Tech PR and media relations are sometimes a bit like dating. You must be thoughtful about when and with whom you become “exclusive.” If a PR pro fails to consider offering a story to media as an exclusive, he may forfeit a great opportunity. Overuse it, and he risks getting a bad rep with journalists.
What exactly is an exclusive? The word is a little misleading, because it sounds like you’re giving the story to only one reporter. But an exclusive typically means offering a key tidbit, news item, or interview to a single journalist with the understanding that he or she will be first. The story can then be released to other media after the exclusive runs.
So, why offer an exclusive? It gives the PR practitioner greater control over the story’s release, for one. If we prenegotiate the story on an exclusive basis, we often know exactly when it’s scheduled to run and can plan a full release accordingly. It may also result in a more substantial story than a simultaneous release to dozens of media. Finally, it can be good for building media relationships, particularly if the PR person chooses wisely and spreads the wealth over time.
How should PR pros use exclusives? Journalists cut their teeth using the famous double trinity: What, When, Where, Why, Where, and How. Let’s use this model to get the scoop on pitching media exclusives for B2B technology programs.
PR pros don’t pitch exclusives for the biggest stories – those will typically drive enough coverage without making the first-crack commitment to one journalist. Nor do they use them for the smallest stories, because that will damage their credibility with the press. What’s important is that the story has some juice, meaning the potential to rack up social shares and even traffic to the media outlet’s website. Startups and young technology agencies tend to flood the tech media with overly commercial product launches or low-value meetings with founders rather than solid story angles or truly newsworthy announcements. That’s not a good idea.
What works: an angel investor putting seven figures into a startup; a behemoth acquiring a smaller company for eight figures; or a young company makes record revenue of nine figures. The $ pitches are no-brainers.
“Big-name” pitches may also warrant an exclusive. If a known executive joins a company as an investor or an executive, the tech press will want to know. Even a negative story about a company’s loss of a CEO or a precipitous tumble in profits can work well as an exclusive, and it can pay off with future consideration for better stories.
The media like to break stories, so offering them such a scoop represents a valuable commodity for almost any publication. Ask yourself these questions when pondering the offer of an exclusive.
The PR team’s carefully constructed media strategy will inform the choice of what outlet to offer an exclusive. Don’t forget: A well calculated exclusive in a respected tech trade publication can often attract the attention of other larger tech media. This spells exponential earned media.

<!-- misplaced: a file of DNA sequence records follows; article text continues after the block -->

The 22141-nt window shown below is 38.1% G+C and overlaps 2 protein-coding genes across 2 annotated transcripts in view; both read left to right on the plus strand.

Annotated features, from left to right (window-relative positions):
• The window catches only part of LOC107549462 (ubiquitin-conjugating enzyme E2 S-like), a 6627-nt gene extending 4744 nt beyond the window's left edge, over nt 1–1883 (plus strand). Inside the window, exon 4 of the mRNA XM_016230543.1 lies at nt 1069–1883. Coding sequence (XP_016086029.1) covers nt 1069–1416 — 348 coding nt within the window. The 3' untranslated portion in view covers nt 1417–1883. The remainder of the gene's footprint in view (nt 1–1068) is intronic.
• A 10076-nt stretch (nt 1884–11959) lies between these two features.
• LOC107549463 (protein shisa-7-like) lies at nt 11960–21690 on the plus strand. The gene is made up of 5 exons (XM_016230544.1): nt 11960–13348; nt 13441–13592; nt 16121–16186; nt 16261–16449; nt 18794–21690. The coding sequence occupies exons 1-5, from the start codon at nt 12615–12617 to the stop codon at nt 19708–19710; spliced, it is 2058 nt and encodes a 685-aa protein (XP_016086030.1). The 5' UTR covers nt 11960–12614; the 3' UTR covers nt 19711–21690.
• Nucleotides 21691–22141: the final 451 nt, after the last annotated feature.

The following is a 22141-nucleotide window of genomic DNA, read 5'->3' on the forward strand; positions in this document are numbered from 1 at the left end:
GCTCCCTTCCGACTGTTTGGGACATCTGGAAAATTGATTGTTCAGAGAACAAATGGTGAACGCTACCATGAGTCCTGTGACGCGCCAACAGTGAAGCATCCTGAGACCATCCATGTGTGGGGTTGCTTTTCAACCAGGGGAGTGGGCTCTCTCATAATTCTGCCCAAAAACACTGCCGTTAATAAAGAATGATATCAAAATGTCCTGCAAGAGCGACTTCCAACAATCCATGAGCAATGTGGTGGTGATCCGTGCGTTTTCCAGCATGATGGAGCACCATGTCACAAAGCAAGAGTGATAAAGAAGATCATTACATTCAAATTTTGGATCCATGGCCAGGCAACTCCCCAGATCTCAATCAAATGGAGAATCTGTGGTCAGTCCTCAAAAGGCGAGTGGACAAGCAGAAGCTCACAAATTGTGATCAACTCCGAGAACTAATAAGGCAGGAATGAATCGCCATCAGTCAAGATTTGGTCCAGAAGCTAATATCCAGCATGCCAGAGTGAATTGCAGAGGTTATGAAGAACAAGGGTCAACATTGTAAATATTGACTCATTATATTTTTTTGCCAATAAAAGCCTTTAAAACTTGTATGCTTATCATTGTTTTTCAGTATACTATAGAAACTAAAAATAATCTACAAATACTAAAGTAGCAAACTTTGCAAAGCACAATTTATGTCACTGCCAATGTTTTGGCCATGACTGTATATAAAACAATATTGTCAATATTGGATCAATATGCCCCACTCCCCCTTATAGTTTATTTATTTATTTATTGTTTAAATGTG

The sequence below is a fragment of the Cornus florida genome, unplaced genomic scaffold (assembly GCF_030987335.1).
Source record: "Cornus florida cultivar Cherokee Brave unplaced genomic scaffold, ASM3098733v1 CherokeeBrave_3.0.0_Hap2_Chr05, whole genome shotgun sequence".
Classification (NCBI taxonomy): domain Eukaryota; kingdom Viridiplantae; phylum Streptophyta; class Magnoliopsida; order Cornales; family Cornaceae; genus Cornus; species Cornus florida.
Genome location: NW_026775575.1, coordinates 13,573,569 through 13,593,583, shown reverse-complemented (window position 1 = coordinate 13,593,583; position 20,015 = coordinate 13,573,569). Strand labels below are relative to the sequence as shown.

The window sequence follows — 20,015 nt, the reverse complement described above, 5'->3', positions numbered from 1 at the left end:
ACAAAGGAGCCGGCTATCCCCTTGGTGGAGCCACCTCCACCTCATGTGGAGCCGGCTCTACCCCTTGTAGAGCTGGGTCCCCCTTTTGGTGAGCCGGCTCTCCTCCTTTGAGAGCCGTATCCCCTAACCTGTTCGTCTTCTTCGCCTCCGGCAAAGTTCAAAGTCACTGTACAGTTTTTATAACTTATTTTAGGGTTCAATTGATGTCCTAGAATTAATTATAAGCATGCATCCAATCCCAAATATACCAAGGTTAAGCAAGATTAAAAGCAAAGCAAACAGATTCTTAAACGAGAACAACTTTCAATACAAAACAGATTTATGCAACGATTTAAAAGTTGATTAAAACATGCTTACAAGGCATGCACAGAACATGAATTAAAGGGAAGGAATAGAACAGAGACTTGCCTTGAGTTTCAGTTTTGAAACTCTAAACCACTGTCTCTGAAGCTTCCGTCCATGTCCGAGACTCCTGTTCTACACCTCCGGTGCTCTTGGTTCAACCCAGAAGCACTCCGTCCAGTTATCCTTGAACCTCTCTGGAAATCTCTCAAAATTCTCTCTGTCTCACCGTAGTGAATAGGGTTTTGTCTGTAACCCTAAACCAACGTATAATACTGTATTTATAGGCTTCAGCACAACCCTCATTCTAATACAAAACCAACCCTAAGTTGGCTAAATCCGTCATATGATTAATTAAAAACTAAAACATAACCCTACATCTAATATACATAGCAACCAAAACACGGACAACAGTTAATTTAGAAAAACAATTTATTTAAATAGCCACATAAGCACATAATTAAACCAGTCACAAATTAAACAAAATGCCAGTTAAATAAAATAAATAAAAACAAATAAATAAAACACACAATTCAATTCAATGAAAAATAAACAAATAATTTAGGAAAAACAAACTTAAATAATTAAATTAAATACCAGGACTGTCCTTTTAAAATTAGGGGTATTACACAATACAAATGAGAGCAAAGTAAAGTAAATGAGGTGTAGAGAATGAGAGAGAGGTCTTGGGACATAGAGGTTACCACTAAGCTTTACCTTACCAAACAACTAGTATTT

While you cannot control the actual end result, you should offer it to a journalist who you know will produce a quality piece of reporting, as well as give it the appropriate placement in the publication. A PR person must never micromanage the reporter by pestering him/her about the content; or ask to see the story before publishing.
Since media relationships are the name of the PR game, it goes without saying that you must be absolutely sure you can deliver when promising an exclusive. That means everyone involved on the client side must know about the arrangement and agree not to let the story slip before the exclusive runs. It also means that any promised executive interview must go off without a hitch.
It varies. Sometimes a journalist will run with a story within a couple of days, but it’s safest to allow a week’s worth of runway, and the PR person often must allow for a phone interview to be arranged, so the lead time can stretch into a week or more. Most importantly, when planning to shop a story, it’s best to allow for one or two “nos,” which can eat up several days. Plan accordingly.
On the PR agency side, it’s important to set the client’s expectations. The media strategy should be clear to all involved. Although there is often a greater measure of control when offering an exclusive story, just as in ordinary media relations, there is no guarantee of glowing coverage or perfect story placement.
The rest of the process depends on the nature of the story, the PR pro’s media relationships, and a gut instinct about where the story belongs.
If you succeed in selling an exclusive to a top tier trade publication, it will publish the story first. Afterwards, you are free to blanket the media with the news, or possibly adapt aspects of the story to other media outlets. How long do you wait? You don’t. Digital media moves quickly, so don’t hesitate to get the story out. The exclusive that has just posted may discourage some media from picking up the news, but that’s not always the case. You can and should pitch additional relevant press right away. Once the story has gone wide, the PR pro will promote it with all the other communications tools in today’s arsenal, especially the social media channels. Post, share, and link!